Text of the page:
Open letter: Saeeda Khatoon urges EU Commissioners Breton and Reynders to ensure access to justice for victims of corporate human rights abuse
On 11 September 2012, 258 workers died and hundreds more were seriously injured during a fire at the Ali Enterprise garment factory in Pakistan. Due to lax fire safety measures, workers were at first unaware of, and then trapped by, the fire.
At the time, the factory was producing jeans for its main client, German retailer KiK. Two weeks before the fire, the factory was certified by an Italian auditing company RINA Services, even as auditors had reportedly not visited the building.
In her open letter to the EU Commissioners Breton and Reynders, Saeeda Khatoon describes her struggle for justice.
In Pakistan, the Ali Enterprise Factory Fire Affectees’ Association brought judicial cases against both the Sindh State government and the factory owners for their dereliction of duty and for their negligence. Those cases only brought meagre financial relief for the victims’ families.
They also tried to hold KiK and RINA legally responsible for the fire. The case against KiK was dismissed by a German court for not meeting the time requirement and was not allowed to appeal. A criminal investigation against RINA Services in Italy was also discontinued.
The Ali Enterprise factory fire has been frequently used as a justification for a German supply chain law. In the letter, Saeeda Khatoon explains that after almost a decade of fighting for justice, the passage of the German supply chain law without new legal rights of compensation for victims is incredibly hurtful and disappointing.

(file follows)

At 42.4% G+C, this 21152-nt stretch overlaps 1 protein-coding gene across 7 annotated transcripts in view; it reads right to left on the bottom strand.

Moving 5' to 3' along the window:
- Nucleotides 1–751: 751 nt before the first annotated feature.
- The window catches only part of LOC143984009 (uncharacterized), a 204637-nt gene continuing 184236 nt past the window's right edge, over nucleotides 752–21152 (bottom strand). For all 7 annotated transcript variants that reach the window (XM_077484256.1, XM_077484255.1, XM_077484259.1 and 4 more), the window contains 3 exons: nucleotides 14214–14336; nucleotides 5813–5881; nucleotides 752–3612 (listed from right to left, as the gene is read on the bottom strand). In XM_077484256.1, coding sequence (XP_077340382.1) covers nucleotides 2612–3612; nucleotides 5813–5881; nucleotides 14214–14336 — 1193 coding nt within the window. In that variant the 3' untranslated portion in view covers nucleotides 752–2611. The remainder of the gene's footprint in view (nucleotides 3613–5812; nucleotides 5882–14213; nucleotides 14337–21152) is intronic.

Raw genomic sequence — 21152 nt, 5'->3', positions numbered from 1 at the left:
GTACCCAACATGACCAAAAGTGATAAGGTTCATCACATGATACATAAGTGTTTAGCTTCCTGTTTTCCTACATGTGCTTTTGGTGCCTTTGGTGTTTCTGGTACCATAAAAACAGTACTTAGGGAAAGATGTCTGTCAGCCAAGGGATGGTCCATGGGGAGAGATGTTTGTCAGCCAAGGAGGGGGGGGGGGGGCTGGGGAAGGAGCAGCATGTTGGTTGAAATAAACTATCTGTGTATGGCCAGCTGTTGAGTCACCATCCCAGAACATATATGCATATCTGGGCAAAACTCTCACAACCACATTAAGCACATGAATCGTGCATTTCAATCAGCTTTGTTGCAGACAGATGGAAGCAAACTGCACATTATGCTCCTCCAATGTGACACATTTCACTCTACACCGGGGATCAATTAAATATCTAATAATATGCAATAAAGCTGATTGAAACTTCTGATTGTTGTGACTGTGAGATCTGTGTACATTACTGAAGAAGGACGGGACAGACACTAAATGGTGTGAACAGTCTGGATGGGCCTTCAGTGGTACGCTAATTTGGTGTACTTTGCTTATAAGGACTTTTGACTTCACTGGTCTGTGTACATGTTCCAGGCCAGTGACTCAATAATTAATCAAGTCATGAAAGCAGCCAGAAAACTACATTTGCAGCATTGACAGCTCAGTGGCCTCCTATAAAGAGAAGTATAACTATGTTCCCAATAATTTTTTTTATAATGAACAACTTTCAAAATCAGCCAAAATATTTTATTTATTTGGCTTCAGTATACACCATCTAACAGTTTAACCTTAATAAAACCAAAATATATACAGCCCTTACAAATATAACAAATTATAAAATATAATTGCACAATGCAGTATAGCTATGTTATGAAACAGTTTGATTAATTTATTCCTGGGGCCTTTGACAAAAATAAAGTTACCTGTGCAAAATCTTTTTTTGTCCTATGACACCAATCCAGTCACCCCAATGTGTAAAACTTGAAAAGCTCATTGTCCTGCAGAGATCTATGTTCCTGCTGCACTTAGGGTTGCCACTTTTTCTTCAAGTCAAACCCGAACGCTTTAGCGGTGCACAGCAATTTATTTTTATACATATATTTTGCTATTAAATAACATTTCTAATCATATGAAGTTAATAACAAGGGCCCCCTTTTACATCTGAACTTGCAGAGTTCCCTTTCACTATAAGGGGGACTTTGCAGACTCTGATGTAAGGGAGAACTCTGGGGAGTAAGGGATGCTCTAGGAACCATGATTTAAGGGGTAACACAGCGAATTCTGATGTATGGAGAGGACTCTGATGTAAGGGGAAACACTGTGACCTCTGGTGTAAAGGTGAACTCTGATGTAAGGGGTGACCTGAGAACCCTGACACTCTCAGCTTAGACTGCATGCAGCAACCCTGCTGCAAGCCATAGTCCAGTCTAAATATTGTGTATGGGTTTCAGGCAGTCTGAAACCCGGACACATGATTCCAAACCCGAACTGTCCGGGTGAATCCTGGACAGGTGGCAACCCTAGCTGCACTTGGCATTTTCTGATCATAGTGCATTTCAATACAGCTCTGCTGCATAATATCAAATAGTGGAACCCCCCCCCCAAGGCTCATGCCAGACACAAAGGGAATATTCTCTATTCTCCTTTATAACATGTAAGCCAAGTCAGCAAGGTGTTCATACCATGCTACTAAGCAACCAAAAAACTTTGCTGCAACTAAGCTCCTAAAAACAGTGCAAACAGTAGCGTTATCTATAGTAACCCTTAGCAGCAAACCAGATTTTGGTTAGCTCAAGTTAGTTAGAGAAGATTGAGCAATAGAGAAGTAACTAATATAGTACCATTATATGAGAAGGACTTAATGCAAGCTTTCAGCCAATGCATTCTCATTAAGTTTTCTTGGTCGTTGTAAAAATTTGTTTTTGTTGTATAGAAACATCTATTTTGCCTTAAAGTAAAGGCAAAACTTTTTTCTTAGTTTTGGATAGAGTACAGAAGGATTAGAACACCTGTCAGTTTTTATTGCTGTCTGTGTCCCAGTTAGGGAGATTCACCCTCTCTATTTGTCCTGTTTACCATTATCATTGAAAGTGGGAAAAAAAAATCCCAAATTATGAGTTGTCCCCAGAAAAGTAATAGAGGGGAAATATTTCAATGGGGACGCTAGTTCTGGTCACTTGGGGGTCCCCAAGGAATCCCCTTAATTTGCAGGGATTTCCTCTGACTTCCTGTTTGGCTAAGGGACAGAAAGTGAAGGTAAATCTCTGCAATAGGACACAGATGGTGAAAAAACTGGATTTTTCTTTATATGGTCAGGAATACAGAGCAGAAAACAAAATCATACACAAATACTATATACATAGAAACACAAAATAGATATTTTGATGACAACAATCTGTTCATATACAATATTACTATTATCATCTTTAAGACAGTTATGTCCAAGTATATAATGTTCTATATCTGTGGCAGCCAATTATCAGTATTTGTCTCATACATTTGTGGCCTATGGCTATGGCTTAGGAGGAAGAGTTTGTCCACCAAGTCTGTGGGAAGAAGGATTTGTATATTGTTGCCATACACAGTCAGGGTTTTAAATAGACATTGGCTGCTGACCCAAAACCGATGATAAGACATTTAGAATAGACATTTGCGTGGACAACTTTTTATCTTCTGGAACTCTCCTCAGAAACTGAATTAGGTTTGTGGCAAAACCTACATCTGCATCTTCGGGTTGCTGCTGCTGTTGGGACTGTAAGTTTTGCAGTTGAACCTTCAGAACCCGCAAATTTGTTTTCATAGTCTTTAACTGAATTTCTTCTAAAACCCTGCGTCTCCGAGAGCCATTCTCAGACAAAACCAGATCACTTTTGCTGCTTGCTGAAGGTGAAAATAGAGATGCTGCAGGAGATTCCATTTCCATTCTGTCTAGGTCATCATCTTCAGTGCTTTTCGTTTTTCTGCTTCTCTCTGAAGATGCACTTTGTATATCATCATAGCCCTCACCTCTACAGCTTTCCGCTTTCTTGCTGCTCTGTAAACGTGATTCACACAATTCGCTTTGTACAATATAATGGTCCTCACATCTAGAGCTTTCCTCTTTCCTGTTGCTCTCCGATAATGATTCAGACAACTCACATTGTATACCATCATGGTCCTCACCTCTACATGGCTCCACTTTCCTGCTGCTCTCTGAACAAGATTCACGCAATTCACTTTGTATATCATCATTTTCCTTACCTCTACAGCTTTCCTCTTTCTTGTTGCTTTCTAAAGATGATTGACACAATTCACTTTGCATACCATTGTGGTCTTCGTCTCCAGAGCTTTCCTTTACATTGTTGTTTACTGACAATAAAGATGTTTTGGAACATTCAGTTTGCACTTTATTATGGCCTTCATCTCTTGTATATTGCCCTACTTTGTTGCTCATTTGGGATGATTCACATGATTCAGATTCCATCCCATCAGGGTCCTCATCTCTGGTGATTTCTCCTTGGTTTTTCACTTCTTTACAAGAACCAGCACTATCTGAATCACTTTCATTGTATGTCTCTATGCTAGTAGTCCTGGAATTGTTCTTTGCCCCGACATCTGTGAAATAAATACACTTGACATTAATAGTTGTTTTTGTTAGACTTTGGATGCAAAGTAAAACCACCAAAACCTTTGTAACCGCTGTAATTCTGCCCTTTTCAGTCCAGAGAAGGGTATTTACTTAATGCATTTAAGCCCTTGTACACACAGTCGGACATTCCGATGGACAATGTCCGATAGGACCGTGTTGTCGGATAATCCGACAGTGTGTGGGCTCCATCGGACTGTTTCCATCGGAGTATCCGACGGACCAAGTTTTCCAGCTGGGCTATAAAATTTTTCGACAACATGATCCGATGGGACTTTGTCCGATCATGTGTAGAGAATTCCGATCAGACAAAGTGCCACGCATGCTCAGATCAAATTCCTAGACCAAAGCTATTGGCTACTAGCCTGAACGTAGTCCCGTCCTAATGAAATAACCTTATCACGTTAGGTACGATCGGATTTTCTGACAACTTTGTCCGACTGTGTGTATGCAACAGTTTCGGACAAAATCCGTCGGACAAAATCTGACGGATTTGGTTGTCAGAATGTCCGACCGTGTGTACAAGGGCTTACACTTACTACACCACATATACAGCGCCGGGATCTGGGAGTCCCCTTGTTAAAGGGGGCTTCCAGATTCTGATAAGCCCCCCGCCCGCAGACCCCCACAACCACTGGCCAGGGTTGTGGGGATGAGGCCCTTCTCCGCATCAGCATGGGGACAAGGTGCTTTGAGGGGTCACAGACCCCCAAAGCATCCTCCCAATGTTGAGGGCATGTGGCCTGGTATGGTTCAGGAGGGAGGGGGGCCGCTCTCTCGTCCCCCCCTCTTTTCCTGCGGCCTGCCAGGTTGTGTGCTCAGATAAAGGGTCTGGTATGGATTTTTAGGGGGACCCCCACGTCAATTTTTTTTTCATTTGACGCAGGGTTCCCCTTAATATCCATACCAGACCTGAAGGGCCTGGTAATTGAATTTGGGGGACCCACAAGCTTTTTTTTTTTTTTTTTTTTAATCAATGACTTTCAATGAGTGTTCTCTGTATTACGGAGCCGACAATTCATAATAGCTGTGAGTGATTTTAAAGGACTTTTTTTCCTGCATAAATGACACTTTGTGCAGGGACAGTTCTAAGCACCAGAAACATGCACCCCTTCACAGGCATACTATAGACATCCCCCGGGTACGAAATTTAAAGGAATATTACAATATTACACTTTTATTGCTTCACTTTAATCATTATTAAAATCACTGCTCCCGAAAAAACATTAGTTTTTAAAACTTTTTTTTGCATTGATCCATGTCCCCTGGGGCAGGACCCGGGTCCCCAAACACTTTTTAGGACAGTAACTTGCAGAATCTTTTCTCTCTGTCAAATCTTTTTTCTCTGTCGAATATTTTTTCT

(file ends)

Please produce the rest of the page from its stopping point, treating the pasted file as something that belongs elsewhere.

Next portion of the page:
As the European Commission is working on a legislation establishing a corporate duty to respect human rights and carry out due diligence, Saeeda Khatoon is urging the Commissioners to ensure that victims of corporate human rights abuse linked to European companies have effective access to justice and remedy, so that no victim will have to face the same obstacles when seeking justice in European courts.
The Commission’s forthcoming proposal for a Sustainable Corporate Governance directive will only be effective if it provides affected individuals and communities with access to justice and effective remedy to hold corporations accountable when harm has occurred.
Saeeda Khatoon ends the letter with a plea: “In your countries, the right to justice for victims is taken for granted. Please deliver us this courtesy as [European] companies extract profits from the factories where our families work under very cheap – that means unhealthy and dangerous – conditions.”